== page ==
Testing Denmark: a Danish Nationwide Surveillance Study of COVID-19

Publikation: Bidrag til tidsskrift/Konferencebidrag i tidsskrift /Bidrag til avisTidsskriftartikelForskningpeer review

DOI

  • Kamille Fogh, Københavns Universitet
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  • Jarl E Strange, Københavns Universitet
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  • Bibi F S S Scharff, Københavns Universitet
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  • Alexandra R R Eriksen, Københavns Universitet
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  • Rasmus B Hasselbalch, Københavns Universitet
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  • Henning Bundgaard, Københavns Universitet
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  • Susanne D Nielsen, Københavns Universitet
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  • Charlotte S Jørgensen, Statens Serum Institut
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  • Christian Erikstrup
  • Jakob Norsk, Københavns Universitet
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  • Pernille Brok Nielsen, Københavns Universitet
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  • Jonas H Kristensen, Københavns Universitet
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  • Lars Østergaard
  • Svend Ellermann-Eriksen
  • Berit Andersen
  • Henrik Nielsen, Aalborg Universitet
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  • Isik S Johansen, Syddansk Universitet
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  • Lothar Wiese, Københavns Universitet
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  • Lone Simonsen, Roskilde University
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  • Thea K Fischer, Københavns Universitet
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  • Fredrik Folke, Copenhagen Emergency Medical Services
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  • Freddy Lippert, Copenhagen Emergency Medical Services
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  • Sisse R Ostrowski, Københavns Universitet
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  • Thomas Benfield, Københavns Universitet
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  • Kåre Mølbak, Statens Serum Institut, Københavns Universitet
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  • Steen Ethelberg, Statens Serum Institut, Københavns Universitet
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  • Anders Koch, Københavns Universitet, Statens Serum Institut
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  • Ute Wolff Sönksen, Statens Serum Institut
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  • Anne-Marie Vangsted, Statens Serum Institut
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  • Tyra Grove Krause, Statens Serum Institut
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  • Anders Fomsgaard, Statens Serum Institut
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  • Henrik Ullum, Statens Serum Institut
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  • Robert Skov, Statens Serum Institut
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  • Kasper Iversen, Københavns Universitet

"Testing Denmark" is a national, large-scale, epidemiological surveillance study of SARS-CoV-2 in the Danish population. Between September and October 2020, approximately 1.3 million people (age >15 years) were randomly invited to fill in an electronic questionnaire covering COVID-19 exposures and symptoms. The prevalence of SARS-CoV-2 antibodies was determined by point-of care rapid test (POCT) distributed to participants' home addresses. In total, 318,552 participants (24.5% invitees) completed the study and 2,519 (0.79%) were seropositive. Of the participants with a prior positive PCR test (n = 1,828), 29.1% were seropositive in the POCT. Although seropositivity increased with age, participants 61 years and over reported fewer symptoms and were tested less frequently. Seropositivity was associated with physical contact with SARS-CoV-2 infected individuals (risk ratio [RR] 7.43, 95% CI: 6.57-8.41), particular in household members (RR 17.70, 95% CI: 15.60-20.10). A greater risk of seropositivity was seen in home care workers (RR 2.09, 95% CI: 1.58-2.78) compared to office workers. A high degree of adherence with national preventive recommendations was reported (e.g., >80% use of face masks), but no difference were found between seropositive and seronegative participants. The seroprevalence result was somewhat hampered by a lower-than-expected performance of the POCT. This is likely due to a low sensitivity of the POCT or problems reading the test results, and the main findings therefore relate to risk associations. More emphasis should be placed on age, occupation, and exposure in local communities. IMPORTANCE To date, including 318,522 participants, this is the largest population-based study with broad national participation where tests and questionnaires have been sent to participants' homes. We found that more emphasis from national and local authorities toward the risk of infection should be placed on age of tested individuals, type of occupation, as well as exposure in local communities and households. To meet the challenge that broad nationwide information can be difficult to gather. This study design sets the stage for a novel way of conducting studies. Additionally, this study design can be used as a supplementary model in future general test strategy for ongoing monitoring of COVID-19 immunity in the population, both from past infection and from vaccination against SARS-CoV-2, however, with attention to the complexity of performing and reading the POCT at home.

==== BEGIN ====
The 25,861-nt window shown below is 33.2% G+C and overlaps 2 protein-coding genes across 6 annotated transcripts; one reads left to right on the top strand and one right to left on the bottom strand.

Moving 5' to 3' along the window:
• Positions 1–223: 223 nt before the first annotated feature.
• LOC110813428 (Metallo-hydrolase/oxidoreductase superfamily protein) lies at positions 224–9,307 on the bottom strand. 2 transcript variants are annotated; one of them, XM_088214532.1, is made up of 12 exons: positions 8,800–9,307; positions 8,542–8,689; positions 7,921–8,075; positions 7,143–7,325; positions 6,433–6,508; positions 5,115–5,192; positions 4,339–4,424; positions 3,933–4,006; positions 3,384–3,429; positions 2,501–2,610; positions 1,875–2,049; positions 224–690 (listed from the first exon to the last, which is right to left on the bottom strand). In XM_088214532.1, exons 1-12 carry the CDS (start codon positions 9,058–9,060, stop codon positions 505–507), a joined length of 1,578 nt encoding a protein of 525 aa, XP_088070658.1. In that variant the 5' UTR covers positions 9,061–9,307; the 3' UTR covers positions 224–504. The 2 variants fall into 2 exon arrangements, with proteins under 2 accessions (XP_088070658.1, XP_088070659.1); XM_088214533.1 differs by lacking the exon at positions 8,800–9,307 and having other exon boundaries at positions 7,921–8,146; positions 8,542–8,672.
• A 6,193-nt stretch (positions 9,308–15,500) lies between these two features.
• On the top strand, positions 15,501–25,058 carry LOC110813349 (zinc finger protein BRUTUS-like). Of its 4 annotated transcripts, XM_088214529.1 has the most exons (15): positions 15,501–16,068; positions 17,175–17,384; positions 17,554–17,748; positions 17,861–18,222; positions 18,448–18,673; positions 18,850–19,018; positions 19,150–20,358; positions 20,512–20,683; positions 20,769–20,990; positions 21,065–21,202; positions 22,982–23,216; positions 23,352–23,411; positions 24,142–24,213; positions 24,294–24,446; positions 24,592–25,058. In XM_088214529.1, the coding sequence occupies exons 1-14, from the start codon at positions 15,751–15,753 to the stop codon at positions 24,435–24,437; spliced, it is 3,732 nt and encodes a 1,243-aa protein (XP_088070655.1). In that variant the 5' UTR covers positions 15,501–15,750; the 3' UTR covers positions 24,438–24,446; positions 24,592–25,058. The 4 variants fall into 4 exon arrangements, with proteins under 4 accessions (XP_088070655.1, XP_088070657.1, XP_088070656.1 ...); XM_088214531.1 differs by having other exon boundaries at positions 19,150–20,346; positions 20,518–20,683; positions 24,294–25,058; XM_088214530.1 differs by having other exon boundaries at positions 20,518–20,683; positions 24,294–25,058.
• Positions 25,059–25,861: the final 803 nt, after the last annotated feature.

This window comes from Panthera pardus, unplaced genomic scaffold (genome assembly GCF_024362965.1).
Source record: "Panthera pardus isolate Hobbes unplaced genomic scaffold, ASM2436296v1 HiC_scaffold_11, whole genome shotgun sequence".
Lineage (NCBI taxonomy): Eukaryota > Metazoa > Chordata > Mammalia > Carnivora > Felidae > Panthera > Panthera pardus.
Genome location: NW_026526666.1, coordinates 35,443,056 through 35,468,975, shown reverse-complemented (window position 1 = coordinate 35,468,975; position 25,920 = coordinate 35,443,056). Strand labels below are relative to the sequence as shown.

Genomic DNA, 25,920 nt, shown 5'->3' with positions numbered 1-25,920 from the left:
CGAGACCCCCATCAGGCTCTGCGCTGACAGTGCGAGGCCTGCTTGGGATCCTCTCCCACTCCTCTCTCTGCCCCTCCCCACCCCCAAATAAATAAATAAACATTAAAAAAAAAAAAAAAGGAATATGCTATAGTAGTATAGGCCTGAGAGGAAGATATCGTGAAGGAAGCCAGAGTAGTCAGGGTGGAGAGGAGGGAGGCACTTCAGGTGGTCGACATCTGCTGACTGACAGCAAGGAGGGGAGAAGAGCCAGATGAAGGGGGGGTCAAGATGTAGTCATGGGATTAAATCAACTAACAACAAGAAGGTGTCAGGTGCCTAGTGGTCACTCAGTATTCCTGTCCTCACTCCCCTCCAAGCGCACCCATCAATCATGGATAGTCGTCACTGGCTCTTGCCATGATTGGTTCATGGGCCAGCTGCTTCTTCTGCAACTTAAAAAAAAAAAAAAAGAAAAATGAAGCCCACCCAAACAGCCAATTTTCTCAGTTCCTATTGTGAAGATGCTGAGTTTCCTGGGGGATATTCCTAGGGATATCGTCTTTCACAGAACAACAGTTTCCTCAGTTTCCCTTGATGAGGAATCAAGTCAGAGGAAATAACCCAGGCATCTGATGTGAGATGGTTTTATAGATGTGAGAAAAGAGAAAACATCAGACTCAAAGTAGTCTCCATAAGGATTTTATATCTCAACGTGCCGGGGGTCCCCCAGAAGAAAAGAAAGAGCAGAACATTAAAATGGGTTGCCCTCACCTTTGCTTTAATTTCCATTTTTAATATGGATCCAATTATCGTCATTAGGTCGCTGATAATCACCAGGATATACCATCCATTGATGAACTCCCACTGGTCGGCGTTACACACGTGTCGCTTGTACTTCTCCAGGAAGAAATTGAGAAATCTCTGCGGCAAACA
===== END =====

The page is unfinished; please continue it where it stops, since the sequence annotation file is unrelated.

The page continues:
OriginalsprogEngelsk
Artikelnummere0133021
TidsskriftMicrobiology spectrum
Vol/bind9
Nummer3
ISSN2165-0497
DOI
StatusUdgivet - dec. 2021

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